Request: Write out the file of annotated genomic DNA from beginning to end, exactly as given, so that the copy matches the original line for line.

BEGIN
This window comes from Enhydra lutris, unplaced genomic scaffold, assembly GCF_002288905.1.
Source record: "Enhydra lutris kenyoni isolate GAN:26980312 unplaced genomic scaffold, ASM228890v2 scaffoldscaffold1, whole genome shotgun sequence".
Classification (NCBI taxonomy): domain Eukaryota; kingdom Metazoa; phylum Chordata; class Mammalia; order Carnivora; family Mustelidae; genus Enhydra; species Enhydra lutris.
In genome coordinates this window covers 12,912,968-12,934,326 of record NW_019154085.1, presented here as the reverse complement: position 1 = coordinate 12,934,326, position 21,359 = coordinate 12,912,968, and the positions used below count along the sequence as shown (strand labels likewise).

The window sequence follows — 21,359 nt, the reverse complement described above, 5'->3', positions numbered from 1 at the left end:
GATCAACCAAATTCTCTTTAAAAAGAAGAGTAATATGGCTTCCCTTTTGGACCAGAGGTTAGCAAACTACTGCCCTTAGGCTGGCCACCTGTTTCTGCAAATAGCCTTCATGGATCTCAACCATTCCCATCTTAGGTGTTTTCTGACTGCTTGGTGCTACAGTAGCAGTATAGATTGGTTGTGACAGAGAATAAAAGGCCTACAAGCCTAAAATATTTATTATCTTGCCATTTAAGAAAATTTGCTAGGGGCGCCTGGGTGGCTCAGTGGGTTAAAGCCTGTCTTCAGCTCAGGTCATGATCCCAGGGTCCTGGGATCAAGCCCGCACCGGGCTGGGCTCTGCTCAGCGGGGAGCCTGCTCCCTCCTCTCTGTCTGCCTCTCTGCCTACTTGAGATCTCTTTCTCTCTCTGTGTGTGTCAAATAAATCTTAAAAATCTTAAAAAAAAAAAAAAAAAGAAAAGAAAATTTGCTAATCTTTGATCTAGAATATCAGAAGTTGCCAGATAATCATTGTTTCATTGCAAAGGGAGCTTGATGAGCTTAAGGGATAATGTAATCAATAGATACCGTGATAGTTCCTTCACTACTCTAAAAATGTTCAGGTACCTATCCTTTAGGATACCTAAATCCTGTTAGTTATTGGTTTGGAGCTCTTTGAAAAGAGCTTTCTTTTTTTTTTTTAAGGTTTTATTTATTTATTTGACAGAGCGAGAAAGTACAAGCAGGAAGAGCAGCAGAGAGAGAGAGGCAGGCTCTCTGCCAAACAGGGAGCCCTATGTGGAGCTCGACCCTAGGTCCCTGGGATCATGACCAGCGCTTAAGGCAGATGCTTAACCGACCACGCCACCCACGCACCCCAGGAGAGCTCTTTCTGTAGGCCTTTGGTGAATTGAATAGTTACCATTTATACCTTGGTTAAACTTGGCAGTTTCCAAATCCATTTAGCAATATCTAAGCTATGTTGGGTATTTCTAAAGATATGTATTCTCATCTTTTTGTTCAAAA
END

This window comes from Enhydra lutris, unplaced genomic scaffold, assembly GCF_002288905.1.
Source record: "Enhydra lutris kenyoni isolate GAN:26980312 unplaced genomic scaffold, ASM228890v2 scaffoldscaffold1, whole genome shotgun sequence".
Classification (NCBI taxonomy): domain Eukaryota; kingdom Metazoa; phylum Chordata; class Mammalia; order Carnivora; family Mustelidae; genus Enhydra; species Enhydra lutris.
In genome coordinates this window covers 12,912,968-12,934,326 of record NW_019154085.1, presented here as the reverse complement: position 1 = coordinate 12,934,326, position 21,359 = coordinate 12,912,968, and the positions used below count along the sequence as shown (strand labels likewise).

The window sequence follows — 21,359 nt, the reverse complement described above, 5'->3', positions numbered from 1 at the left end:
GATCAACCAAATTCTCTTTAAAAAGAAGAGTAATATGGCTTCCCTTTTGGACCAGAGGTTAGCAAACTACTGCCCTTAGGCTGGCCACCTGTTTCTGCAAATAGCCTTCATGGATCTCAACCATTCCCATCTTAGGTGTTTTCTGACTGCTTGGTGCTACAGTAGCAGTATAGATTGGTTGTGACAGAGAATAAAAGGCCTACAAGCCTAAAATATTTATTATCTTGCCATTTAAGAAAATTTGCTAGGGGCGCCTGGGTGGCTCAGTGGGTTAAAGCCTGTCTTCAGCTCAGGTCATGATCCCAGGGTCCTGGGATCAAGCCCGCACCGGGCTGGGCTCTGCTCAGCGGGGAGCCTGCTCCCTCCTCTCTGTCTGCCTCTCTGCCTACTTGAGATCTCTTTCTCTCTCTGTGTGTGTCAAATAAATCTTAAAAATCTTAAAAAAAAAAAAAAAAAGAAAAGAAAATTTGCTAATCTTTGATCTAGAATATCAGAAGTTGCCAGATAATCATTGTTTCATTGCAAAGGGAGCTTGATGAGCTTAAGGGATAATGTAATCAATAGATACCGTGATAGTTCCTTCACTACTCTAAAAATGTTCAGGTACCTATCCTTTAGGATACCTAAATCCTGTTAGTTATTGGTTTGGAGCTCTTTGAAAAGAGCTTTCTTTTTTTTTTTTAAGGTTTTATTTATTTATTTGACAGAGCGAGAAAGTACAAGCAGGAAGAGCAGCAGAGAGAGAGAGGCAGGCTCTCTGCCAAACAGGGAGCCCTATGTGGAGCTCGACCCTAGGTCCCTGGGATCATGACCAGCGCTTAAGGCAGATGCTTAACCGACCACGCCACCCACGCACCCCAGGAGAGCTCTTTCTGTAGGCCTTTGGTGAATTGAATAGTTACCATTTATACCTTGGTTAAACTTGGCAGTTTCCAAATCCATTTAGCAATATCTAAGCTATGTTGGGTATTTCTAAAGATATGTATTCTCATCTTTTTGTTCAAAA